That hurt. More than he would ever know. I put a hand on my stomach and sat down in the nearest chair. My knees were slightly weak, and I was sick.

  “Because I was stupid. That’s why I did it, and my stupidity changed my life. In a terrible, terrible way.” Not that I had to tell him this. He already knew.

  “I know,” he said. “I just wanted to understand . . . things.”

  He wanted to understand how Poppy and I could have forgotten about her little sister long enough for her to fall in the pool, hit her head, and drown. The autopsy revealed she’d been in the water for over an hour. There had been no saving her. Poppy hadn’t been able to live with the guilt and pain. So she’d done the only thing she knew to do. She’d taken her own life days later.

  “Did it help you?” I asked while wanting to scream at him to never do it again. He needed to know how it ruined lives and ended them. It wasn’t safe and fun. It was evil. I learned in a way I never wanted Chance to experience.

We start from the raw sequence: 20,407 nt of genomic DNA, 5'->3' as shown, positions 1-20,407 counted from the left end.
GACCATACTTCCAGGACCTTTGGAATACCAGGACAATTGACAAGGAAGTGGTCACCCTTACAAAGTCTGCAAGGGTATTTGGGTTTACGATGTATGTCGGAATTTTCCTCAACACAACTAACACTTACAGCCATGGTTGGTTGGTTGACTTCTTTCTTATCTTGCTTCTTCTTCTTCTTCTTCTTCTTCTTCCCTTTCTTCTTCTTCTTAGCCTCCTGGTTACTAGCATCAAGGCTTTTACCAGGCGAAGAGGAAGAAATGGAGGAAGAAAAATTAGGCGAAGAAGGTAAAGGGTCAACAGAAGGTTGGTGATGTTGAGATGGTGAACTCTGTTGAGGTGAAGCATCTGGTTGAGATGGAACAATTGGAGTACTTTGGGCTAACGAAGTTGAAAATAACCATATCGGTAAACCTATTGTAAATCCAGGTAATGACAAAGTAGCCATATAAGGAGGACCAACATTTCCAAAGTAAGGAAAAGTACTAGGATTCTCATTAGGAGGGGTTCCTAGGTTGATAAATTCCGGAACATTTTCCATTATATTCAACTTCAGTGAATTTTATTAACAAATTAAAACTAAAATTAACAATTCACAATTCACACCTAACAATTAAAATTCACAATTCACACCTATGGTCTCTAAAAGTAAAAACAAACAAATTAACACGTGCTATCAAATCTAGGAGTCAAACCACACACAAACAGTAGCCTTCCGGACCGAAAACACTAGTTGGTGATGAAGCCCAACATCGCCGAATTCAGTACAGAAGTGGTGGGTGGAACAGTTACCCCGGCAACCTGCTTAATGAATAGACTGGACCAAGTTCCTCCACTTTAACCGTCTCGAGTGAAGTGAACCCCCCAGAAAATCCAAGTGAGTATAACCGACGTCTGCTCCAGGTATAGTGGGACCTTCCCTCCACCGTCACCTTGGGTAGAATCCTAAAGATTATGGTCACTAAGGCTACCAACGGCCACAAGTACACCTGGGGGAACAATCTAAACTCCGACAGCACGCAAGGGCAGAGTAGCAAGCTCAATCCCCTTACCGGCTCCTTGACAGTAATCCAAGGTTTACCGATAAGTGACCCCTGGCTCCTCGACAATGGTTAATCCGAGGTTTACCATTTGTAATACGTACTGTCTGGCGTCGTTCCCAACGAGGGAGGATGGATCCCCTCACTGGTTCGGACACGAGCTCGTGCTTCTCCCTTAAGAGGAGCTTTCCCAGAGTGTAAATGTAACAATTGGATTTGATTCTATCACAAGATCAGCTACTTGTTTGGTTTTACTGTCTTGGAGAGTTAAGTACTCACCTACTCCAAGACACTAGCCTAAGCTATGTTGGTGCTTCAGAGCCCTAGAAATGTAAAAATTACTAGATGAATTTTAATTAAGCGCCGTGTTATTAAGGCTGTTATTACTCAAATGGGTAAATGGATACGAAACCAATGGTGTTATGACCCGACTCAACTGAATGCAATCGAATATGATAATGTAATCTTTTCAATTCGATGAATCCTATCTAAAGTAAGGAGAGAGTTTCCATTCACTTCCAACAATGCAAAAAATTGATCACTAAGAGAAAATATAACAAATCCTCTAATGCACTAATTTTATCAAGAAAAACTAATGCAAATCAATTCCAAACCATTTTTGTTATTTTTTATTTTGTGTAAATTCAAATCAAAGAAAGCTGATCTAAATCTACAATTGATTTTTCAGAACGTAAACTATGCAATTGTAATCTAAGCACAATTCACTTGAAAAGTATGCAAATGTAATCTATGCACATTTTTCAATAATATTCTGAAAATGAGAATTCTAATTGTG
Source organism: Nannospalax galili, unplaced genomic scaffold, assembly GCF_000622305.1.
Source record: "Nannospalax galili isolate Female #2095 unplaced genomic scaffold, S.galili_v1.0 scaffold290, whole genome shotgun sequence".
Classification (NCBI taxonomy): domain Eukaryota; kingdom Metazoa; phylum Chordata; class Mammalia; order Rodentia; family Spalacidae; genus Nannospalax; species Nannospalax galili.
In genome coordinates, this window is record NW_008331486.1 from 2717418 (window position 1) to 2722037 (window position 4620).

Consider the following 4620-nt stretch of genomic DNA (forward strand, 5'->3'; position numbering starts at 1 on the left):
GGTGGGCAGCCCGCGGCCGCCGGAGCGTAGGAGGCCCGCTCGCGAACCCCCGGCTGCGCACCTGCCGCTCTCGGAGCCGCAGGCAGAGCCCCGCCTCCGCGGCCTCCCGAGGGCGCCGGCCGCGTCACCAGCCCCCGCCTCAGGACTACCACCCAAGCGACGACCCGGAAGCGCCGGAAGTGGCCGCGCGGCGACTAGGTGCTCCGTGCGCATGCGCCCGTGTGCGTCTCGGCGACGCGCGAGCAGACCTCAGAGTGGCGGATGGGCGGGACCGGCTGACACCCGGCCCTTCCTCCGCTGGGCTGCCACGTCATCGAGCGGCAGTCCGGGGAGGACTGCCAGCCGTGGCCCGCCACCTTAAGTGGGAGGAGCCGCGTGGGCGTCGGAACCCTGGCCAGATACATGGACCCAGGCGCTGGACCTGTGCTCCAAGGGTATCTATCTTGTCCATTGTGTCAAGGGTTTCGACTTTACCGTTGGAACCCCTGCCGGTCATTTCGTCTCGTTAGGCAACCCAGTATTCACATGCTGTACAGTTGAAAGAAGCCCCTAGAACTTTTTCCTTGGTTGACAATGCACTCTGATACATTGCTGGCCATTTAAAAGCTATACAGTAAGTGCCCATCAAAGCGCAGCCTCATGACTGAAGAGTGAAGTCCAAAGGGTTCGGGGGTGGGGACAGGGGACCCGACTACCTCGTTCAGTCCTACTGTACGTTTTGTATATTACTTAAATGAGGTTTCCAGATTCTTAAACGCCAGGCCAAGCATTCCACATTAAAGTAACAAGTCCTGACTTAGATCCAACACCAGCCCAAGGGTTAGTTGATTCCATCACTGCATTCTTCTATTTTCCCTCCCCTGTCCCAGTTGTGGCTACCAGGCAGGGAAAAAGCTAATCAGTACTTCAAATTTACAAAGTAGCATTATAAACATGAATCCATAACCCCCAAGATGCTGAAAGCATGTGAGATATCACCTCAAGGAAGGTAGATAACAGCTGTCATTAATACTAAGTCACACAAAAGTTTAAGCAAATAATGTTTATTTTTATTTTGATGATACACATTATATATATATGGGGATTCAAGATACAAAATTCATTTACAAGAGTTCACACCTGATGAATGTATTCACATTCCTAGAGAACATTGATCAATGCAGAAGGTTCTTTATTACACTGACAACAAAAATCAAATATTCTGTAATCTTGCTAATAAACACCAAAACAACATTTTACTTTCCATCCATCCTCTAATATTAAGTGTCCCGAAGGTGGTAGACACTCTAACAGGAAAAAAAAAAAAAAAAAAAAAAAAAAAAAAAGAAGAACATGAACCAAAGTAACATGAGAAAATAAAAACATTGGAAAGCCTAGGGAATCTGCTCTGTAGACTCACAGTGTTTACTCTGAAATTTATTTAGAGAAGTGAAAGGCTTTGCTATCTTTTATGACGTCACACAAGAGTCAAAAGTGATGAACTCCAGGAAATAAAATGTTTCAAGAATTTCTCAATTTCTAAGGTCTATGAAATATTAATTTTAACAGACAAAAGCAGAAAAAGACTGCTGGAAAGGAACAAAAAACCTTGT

“Yeah, I didn’t care about anything. I thought life was hilarious. It was freeing, but I get how that is dangerous. I won’t do it again.”

  Good. Relief rushed through me. I didn’t want Chance to suffer what I would never be without. Regret, guilt, loss, emptiness. Those would follow me my entire life. Because I had wanted to be high and drunk with friends. We had so stupidly thought staying at home made us safe. We weren’t driving or in an environment that could harm us. But we hadn’t considered that a crisis could happen and we’d need to be alert enough to deal with it. Even at home.